Mammographic variation measures, breast density, and breast cancer risk

John Heine, Erin Fowler, Christopher G. Scott, Matthew R. Jensen, John Shepherd, Carrie B. Hruska, Stacey J. Winham, Kathleen R. Brandt, Fang F. Wu, Aaron D. Norman, Vernon S. Pankratz, Diana L. Miglioretti, Karla Kerlikowske, Celine M. Vachon

Research output: Contribution to journalArticlepeer-review


OBJECTIVE. Our previous work showed that variation measures, which represent breast architecture derived from mammograms, were significantly associated with breast cancer. For replication purposes, we examined the association of three variation measures (variation [V], which is measured in the image domain, and P1 and p1 [a normalized version of P1] which are derived from restricted regions in the Fourier domain) with, breast cancer risk in an independent population. We also compared these measures to volumetric density measures (volumetric percent density [VPD] and dense volume [DV]) from a commercial product. MATERIALS AND METHODS. We examined 514 patients with breast cancer and 1377 control patients from a screening practice who were matched for age, date of examination, mammography unit, facility, and state of residence. Spearman rank-order correlation was used to evaluate the monotonic association between measures. Breast cancer associations were estimated using conditional logistic regression, after adjustment for age and body mass index. Odds ratios were calculated per SD increment in mammographic measure. RESULTS. These variation measures were strongly correlated with VPD (correlation, 0.68–0.80) but not with DV (correlation, 0.31–0.48). Similar to previous findings, all variation measures were significantly associated with breast cancer (odds ratio per SD: 1.30 [95% CI, 1.16–1.46] for V, 1.55 [95% CI, 1.35–1.77] for P1, and 1.51 [95% CI, 1.33–1.72] for p1). Associations of volumetric density measures with breast cancer were similar (odds ratio per SD: 1.54 [95% CI, 1.33–1.78] for VPD and 1.34 [95% CI, 1.20–1.50] for DV). When DV was included with each variation measure in the same model, all measures retained significance. CONCLUSION. Variation measures were significantly associated with breast cancer risk (comparable to the volumetric density measures) but were independent of the DV.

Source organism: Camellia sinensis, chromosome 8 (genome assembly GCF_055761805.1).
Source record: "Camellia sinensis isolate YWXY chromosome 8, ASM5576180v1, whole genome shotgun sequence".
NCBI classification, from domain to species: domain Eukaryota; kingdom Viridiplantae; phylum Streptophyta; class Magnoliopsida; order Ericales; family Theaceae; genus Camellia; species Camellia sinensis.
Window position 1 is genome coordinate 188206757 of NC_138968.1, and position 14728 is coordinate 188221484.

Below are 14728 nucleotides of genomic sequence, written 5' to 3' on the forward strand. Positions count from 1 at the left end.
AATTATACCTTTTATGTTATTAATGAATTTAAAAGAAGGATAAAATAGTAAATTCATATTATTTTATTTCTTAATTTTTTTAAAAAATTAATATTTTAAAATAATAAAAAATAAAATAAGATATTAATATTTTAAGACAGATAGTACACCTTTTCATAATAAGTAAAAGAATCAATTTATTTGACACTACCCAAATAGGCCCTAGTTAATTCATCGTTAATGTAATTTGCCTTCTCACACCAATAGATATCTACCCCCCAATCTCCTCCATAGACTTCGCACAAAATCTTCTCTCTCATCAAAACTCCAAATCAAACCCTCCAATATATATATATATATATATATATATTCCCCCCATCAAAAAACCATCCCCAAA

Original languageEnglish (US)
Pages (from-to)326-335
Number of pages10
JournalAmerican Journal of Roentgenology
Issue number2
StatePublished - Aug 2021


  • Breast cancer
  • Risk prediction
  • Variation measures
  • Volumetric breast density

ASJC Scopus subject areas

  • Radiology Nuclear Medicine and imaging


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